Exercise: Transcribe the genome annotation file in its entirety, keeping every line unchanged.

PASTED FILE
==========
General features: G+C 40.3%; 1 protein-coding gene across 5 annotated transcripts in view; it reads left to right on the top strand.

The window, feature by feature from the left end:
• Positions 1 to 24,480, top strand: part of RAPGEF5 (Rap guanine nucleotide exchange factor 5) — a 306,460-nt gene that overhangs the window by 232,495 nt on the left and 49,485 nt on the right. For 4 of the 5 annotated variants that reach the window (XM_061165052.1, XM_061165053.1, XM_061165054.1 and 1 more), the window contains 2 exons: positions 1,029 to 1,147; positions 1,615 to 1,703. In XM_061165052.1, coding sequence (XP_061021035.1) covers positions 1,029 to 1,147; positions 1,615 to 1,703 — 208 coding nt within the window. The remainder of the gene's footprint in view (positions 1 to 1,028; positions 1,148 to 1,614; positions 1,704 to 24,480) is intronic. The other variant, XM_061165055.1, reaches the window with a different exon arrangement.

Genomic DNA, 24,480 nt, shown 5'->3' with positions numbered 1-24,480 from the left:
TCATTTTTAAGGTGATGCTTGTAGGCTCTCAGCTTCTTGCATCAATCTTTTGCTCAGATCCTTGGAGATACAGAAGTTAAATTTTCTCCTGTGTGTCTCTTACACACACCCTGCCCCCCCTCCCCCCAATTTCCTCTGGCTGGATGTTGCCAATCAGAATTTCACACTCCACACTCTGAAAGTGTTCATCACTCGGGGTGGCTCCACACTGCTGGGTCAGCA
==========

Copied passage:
General features: G+C 40.3%; 1 protein-coding gene across 5 annotated transcripts in view; it reads left to right on the top strand.

The window, feature by feature from the left end:
• Positions 1 to 24,480, top strand: part of RAPGEF5 (Rap guanine nucleotide exchange factor 5) — a 306,460-nt gene that overhangs the window by 232,495 nt on the left and 49,485 nt on the right. For 4 of the 5 annotated variants that reach the window (XM_061165052.1, XM_061165053.1, XM_061165054.1 and 1 more), the window contains 2 exons: positions 1,029 to 1,147; positions 1,615 to 1,703. In XM_061165052.1, coding sequence (XP_061021035.1) covers positions 1,029 to 1,147; positions 1,615 to 1,703 — 208 coding nt within the window. The remainder of the gene's footprint in view (positions 1 to 1,028; positions 1,148 to 1,614; positions 1,704 to 24,480) is intronic. The other variant, XM_061165055.1, reaches the window with a different exon arrangement.

Genomic DNA, 24,480 nt, shown 5'->3' with positions numbered 1-24,480 from the left:
TCATTTTTAAGGTGATGCTTGTAGGCTCTCAGCTTCTTGCATCAATCTTTTGCTCAGATCCTTGGAGATACAGAAGTTAAATTTTCTCCTGTGTGTCTCTTACACACACCCTGCCCCCCCTCCCCCCAATTTCCTCTGGCTGGATGTTGCCAATCAGAATTTCACACTCCACACTCTGAAAGTGTTCATCACTCGGGGTGGCTCCACACTGCTGGGTCAGCA